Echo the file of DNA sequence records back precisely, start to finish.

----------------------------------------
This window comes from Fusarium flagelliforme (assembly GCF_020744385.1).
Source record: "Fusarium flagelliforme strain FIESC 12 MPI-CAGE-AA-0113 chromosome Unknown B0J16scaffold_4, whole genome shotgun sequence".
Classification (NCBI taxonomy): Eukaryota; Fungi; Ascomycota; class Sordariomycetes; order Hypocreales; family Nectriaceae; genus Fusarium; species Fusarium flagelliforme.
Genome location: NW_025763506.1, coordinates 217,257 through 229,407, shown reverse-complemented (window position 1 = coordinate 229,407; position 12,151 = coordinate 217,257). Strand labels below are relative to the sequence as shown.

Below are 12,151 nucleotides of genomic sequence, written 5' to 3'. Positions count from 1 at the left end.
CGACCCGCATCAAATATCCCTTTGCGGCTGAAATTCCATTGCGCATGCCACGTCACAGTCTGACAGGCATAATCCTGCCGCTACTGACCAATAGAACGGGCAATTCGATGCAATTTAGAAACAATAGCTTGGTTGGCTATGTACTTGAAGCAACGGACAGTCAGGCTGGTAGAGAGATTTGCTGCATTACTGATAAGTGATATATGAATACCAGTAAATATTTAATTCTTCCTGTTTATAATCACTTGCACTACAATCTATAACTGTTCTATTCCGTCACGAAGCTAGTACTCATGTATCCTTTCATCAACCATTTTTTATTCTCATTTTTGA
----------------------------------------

This window comes from Fusarium flagelliforme (assembly GCF_020744385.1).
Source record: "Fusarium flagelliforme strain FIESC 12 MPI-CAGE-AA-0113 chromosome Unknown B0J16scaffold_4, whole genome shotgun sequence".
Classification (NCBI taxonomy): Eukaryota; Fungi; Ascomycota; class Sordariomycetes; order Hypocreales; family Nectriaceae; genus Fusarium; species Fusarium flagelliforme.
Genome location: NW_025763506.1, coordinates 217,257 through 229,407, shown reverse-complemented (window position 1 = coordinate 229,407; position 12,151 = coordinate 217,257). Strand labels below are relative to the sequence as shown.

Below are 12,151 nucleotides of genomic sequence, written 5' to 3'. Positions count from 1 at the left end.
CGACCCGCATCAAATATCCCTTTGCGGCTGAAATTCCATTGCGCATGCCACGTCACAGTCTGACAGGCATAATCCTGCCGCTACTGACCAATAGAACGGGCAATTCGATGCAATTTAGAAACAATAGCTTGGTTGGCTATGTACTTGAAGCAACGGACAGTCAGGCTGGTAGAGAGATTTGCTGCATTACTGATAAGTGATATATGAATACCAGTAAATATTTAATTCTTCCTGTTTATAATCACTTGCACTACAATCTATAACTGTTCTATTCCGTCACGAAGCTAGTACTCATGTATCCTTTCATCAACCATTTTTTATTCTCATTTTTGA